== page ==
Paul begs the Galatians to "become like him" because he became like them. He's saying that he adopted Gentile customs even though he was a Jew, and he's begging the Galatians now to emulate him. In a sense he's begging them to become what they already had been: Gentiles! But he's begging them to return to being Christ-following Gentiles instead of being Judaized Gentiles. Paul's love for them is deep and profound, and he reminds them how they had nursed him to health with joy when he first met them.
The thing Paul points out as the most glaring change in the Galatians is their loss of joy. He asks them if he's now their enemy because he's telling them the truth. As the Galatians turned their backs on truth, they also lost joy. The Judaizers intimidated the Galatians into thinking that the gospel they had embraced was unsophisticated. The Judaizers were "pseudo-intellectual," and they seduced the Galatians into turning away from the truth of salvation by grace through faith alone.
The Galatians were deceived by the false promise of friendship and superior knowledge from the Judaizers. The more they turned away from the truth, the more embarrassed they were of Paul and his unsophisticated fervency and the more they tried to align themselves with the arrogant elitism of the Judaizers. It was powerful peer pressure. The irony was that as the Galatians allowed themselves to be seduced by the false hope of being accepted by the "elite," they lost their joy. They became driven to conform and to ingratiate themselves to the Judaizers. They became obsessed with belonging, and they were ready to throw out the gospel for the sake of social standing.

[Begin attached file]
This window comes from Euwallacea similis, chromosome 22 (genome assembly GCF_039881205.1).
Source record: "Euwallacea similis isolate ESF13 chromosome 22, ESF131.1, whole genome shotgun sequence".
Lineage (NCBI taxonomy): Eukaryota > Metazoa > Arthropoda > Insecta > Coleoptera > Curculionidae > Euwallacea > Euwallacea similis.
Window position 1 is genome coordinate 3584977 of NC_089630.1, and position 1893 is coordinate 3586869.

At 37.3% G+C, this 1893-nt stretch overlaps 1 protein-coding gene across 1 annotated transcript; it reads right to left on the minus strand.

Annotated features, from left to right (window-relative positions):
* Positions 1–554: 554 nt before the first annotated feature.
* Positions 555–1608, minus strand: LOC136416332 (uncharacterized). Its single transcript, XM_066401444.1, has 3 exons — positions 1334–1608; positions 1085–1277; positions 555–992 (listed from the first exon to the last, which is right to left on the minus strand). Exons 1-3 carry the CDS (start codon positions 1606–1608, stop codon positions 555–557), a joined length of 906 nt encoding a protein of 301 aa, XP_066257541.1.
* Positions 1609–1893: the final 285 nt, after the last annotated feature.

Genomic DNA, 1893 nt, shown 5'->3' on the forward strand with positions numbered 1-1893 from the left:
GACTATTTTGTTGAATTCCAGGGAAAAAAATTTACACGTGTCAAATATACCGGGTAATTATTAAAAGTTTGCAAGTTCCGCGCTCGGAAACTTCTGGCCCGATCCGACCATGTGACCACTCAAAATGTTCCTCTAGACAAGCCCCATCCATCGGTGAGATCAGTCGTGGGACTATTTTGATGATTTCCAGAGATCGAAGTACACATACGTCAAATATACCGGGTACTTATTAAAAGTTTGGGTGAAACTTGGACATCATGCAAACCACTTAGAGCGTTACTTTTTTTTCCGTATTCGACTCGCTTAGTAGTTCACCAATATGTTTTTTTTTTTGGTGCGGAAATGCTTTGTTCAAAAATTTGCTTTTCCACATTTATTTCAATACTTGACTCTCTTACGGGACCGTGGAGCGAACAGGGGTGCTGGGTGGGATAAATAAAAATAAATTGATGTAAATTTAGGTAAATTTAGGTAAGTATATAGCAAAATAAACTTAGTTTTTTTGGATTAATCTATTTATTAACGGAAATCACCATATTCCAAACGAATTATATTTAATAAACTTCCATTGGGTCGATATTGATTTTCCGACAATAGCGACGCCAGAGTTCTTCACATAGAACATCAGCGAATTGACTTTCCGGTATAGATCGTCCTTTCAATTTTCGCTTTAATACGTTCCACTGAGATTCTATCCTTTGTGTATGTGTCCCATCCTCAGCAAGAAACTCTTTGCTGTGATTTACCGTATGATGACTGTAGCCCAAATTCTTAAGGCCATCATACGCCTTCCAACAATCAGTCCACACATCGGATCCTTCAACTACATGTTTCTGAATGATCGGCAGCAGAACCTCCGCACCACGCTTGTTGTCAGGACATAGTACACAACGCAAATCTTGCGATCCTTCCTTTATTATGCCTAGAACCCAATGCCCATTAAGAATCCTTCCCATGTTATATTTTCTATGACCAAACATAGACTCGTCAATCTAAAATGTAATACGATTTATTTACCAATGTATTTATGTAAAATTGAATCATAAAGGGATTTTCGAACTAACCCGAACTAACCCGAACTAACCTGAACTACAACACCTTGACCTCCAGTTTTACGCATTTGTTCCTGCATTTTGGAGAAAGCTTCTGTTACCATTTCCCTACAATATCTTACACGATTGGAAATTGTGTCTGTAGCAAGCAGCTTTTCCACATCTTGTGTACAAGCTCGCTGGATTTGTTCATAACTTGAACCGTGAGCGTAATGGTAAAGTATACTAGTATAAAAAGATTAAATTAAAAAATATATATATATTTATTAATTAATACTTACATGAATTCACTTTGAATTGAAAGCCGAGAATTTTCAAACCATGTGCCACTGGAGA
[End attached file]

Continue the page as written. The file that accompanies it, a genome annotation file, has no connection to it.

The seduction was effective because it looked religious. The Judaizers weren't asking the Galatians to give up religion; they were sucking them into a vortex of increasingly demanding religion. The Judaizer's brand of religion was appealing because it made the Galatians feel that they could control their holiness and their social standing at the same time. As they embraced a new set of works and ceremonies, the Galatians lost their freedom, and they lost the fruit of the Spirit-joy. Their underlying drives became fear and insecurity. They traded in the joy of the Spirit for the hope of affirmation from manipulating, powerful people. The Judaizers campaign was effective because it promised social and intellectual superiority and also because it generated fear. The Galatians began to doubt the simplicity of the gospel; they traded their joy for the fear that they might not be good enough to be saved.
Paul tries to make them see that the Judaizers were using alienation to manipulate them. In the NIV Paul says the Judaizers were alienating the Galatians from him in order to get them to be loyal to them, the Judaizers. In the NASB the sense is more that the Judaizers were alienating the Galatians from themselves in order to manipulate them into trying to bridge the gap and get the Judaizers to accept them. Either way, alienation is a powerful tool. It's what gives power to passive aggression. Paul is pointing out to the Galatians that the Judaizers want their zealousness. In fact, they're jealous of their zeal for the gospel that they share with Paul. They want that energy turned to them. They want the Galatians to choose between them and Paul.